Time-resolved line-narrowed fluorescence spectra of the 5D07F0-6 transitions of Eu3+ doped KPb2Cl5 crystal were obtained at 10 K by using different resonant excitation wavelengths into the 7F05D0 transition, and at different time delays after the laser pulse. Depending on the excitation wavelength the emission spectra present very diverse characteristics, mainly regarding the number of observed 5D07FJ transitions, their relative intensity and the magnitude of the observed crystal-field splitting for each 7FJ state. As an example Fig. 1 shows the spectra corresponding to the 5D07F0,1,2 transitions obtained with a time delay of 10 µs after the pump pulse at four different pumping wavelengths. At the lowest excitation wavelength, 578.5 nm, the 5D07F0 transition shows the presence of at least three resolved peaks which indicates the existence of different RE sites. Indeed, the 5D07F0,1,2 spectra obtained by exciting at 579.5, 580.1, and 581 nm respectively, selectively show the presence of the three isolated Eu3+ sites.

We shall hereafter refer to the optical features of these spectra as originating from sites I (λexc=579.5 nm), II (λexc=580.1 nm) and III (λexc=581 nm). On the other hand, while tuning the excitation pulse at other wavelengths the observed spectra consist of overlapped series of peaks corresponding to the three sites. The presence of the line for the 5D07F0 transition in each spectrum indicates a site of Cnv, Cn or Cs symmetry for Eu3+. These symmetries allow the transition as an electric dipole process, according to the group theory selection rules, with a linear term in the crystal-field expansion [16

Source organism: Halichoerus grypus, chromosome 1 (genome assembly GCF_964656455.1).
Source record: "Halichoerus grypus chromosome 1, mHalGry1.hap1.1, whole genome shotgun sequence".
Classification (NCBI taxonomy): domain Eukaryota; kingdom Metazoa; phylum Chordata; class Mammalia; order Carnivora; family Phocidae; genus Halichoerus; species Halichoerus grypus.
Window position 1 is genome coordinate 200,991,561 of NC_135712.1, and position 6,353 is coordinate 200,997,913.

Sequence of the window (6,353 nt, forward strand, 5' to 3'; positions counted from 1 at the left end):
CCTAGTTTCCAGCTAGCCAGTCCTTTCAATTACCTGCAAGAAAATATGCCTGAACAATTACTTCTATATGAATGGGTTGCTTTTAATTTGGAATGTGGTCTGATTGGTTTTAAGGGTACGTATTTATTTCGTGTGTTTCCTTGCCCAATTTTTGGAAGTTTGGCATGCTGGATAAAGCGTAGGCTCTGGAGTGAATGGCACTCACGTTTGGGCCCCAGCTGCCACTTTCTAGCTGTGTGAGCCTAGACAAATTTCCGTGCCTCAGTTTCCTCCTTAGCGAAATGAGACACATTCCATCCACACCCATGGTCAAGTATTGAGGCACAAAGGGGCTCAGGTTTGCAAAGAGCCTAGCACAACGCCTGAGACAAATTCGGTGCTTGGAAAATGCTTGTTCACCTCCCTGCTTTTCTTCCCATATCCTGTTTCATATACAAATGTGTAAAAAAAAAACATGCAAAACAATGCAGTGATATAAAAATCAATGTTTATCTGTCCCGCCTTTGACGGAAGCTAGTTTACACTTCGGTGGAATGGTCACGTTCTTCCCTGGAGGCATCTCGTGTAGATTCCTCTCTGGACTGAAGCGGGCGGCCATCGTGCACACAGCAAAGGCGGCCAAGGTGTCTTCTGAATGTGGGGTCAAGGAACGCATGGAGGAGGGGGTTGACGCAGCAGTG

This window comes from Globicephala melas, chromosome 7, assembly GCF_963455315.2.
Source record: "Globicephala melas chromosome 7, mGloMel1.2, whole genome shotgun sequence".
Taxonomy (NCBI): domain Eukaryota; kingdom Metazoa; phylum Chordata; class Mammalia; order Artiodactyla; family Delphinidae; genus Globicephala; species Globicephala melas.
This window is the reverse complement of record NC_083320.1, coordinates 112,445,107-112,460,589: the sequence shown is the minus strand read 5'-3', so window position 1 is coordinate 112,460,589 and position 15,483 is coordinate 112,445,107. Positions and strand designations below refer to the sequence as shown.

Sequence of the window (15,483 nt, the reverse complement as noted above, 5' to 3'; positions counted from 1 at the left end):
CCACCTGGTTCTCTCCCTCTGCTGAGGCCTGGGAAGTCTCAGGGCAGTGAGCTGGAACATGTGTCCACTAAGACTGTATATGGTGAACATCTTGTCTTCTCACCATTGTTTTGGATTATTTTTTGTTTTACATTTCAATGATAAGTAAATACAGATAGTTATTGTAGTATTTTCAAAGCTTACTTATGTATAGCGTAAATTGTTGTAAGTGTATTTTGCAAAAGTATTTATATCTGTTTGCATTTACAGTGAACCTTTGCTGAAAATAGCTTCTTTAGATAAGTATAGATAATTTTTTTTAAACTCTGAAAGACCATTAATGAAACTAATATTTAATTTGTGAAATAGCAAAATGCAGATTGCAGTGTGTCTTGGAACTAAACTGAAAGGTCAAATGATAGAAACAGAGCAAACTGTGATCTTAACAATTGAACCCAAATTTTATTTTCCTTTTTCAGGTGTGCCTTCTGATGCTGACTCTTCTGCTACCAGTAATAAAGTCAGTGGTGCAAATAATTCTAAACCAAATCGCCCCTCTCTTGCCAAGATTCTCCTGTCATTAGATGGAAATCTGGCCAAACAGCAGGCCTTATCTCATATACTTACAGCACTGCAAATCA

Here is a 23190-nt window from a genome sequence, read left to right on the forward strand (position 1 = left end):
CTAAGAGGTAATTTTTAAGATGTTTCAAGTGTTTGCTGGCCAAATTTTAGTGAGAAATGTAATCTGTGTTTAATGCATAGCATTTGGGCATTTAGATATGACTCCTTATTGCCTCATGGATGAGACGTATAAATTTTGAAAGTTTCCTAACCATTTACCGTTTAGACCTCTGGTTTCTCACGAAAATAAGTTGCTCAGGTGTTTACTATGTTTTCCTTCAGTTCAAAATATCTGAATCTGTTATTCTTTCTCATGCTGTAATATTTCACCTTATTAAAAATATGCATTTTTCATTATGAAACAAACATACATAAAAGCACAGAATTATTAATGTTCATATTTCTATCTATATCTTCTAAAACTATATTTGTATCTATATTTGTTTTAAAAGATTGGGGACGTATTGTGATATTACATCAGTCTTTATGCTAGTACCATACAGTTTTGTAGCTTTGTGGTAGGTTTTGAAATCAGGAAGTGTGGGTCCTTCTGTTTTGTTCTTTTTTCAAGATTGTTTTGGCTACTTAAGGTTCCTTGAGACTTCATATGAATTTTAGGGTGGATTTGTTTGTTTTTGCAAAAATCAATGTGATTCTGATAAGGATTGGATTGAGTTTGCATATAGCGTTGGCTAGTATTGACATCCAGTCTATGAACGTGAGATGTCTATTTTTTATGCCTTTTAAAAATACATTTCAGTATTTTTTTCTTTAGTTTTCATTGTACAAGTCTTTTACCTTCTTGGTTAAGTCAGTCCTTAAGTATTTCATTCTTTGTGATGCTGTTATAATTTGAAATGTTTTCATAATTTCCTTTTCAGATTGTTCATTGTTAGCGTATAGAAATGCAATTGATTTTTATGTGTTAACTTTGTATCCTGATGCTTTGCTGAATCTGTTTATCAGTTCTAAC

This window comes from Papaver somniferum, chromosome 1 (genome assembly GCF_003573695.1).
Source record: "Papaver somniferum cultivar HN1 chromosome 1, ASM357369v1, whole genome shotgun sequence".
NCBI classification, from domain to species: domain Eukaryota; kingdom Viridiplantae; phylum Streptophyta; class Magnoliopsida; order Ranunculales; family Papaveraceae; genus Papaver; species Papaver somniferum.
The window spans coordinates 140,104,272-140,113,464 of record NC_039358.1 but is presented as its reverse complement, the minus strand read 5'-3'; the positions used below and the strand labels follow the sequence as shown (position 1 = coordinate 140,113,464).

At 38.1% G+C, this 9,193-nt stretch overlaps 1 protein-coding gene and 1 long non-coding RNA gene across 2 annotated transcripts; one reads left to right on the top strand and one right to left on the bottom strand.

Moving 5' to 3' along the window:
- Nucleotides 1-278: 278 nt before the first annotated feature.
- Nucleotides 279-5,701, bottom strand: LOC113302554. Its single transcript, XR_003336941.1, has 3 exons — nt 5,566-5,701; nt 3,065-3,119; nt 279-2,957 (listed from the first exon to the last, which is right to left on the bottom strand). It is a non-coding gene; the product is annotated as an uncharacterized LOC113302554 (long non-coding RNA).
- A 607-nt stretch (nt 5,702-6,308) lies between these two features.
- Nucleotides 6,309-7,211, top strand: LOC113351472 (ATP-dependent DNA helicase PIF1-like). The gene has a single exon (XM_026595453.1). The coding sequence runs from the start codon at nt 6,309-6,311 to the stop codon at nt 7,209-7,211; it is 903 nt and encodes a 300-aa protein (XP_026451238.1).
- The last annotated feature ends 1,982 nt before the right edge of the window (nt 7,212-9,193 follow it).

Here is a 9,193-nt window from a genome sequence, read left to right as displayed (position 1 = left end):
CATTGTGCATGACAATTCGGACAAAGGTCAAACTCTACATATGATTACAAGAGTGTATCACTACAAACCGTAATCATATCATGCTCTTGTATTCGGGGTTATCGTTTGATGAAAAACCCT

16. G. Blasse, A. Bril, and W.C. Nieuwpoort, “On the Eu3+ fluorescence in mixed metal oxides. Part I-The crystal structure sensitivity of the intensity ratio of electric and magnetic dipole emission,” J. Phys. Chem. Solids 27, 1587–1592 (1966). [CrossRef]

18

18. W.C. Nieuwpoort and G. Blasse, “Linear Crystal-Field Terms and 5D0-7F0 transition of Eu3+ ion,” Sol. State Commun. 4, 227–232 (1966). [CrossRef]

]. By making use of the selection rules for induced electric dipole (ED) and magnetic dipole (MD) transitions, that is, from the comparison between the derived number of possible and experimentally observed 5D07F0-6 transitions, it is in principle likely to discriminate between different symmetry point groups for these Eu3+ optical centers [19

19. C. Görller-Walrand and K. Binnemans, “Rationalization of Crystal-Field Parametrization”, in Handbook on the Physics and Chemistry of Rare Earths, K.A. Gschneidner Jr. and L. Eyring, eds. (Elsevier Science, Amsterdam, 1996), vol.23 pp. 121–283. [CrossRef]

].

Fig. 1. 5D0→F0, 1, 2 emissions of Eu3+ in KPb2Cl5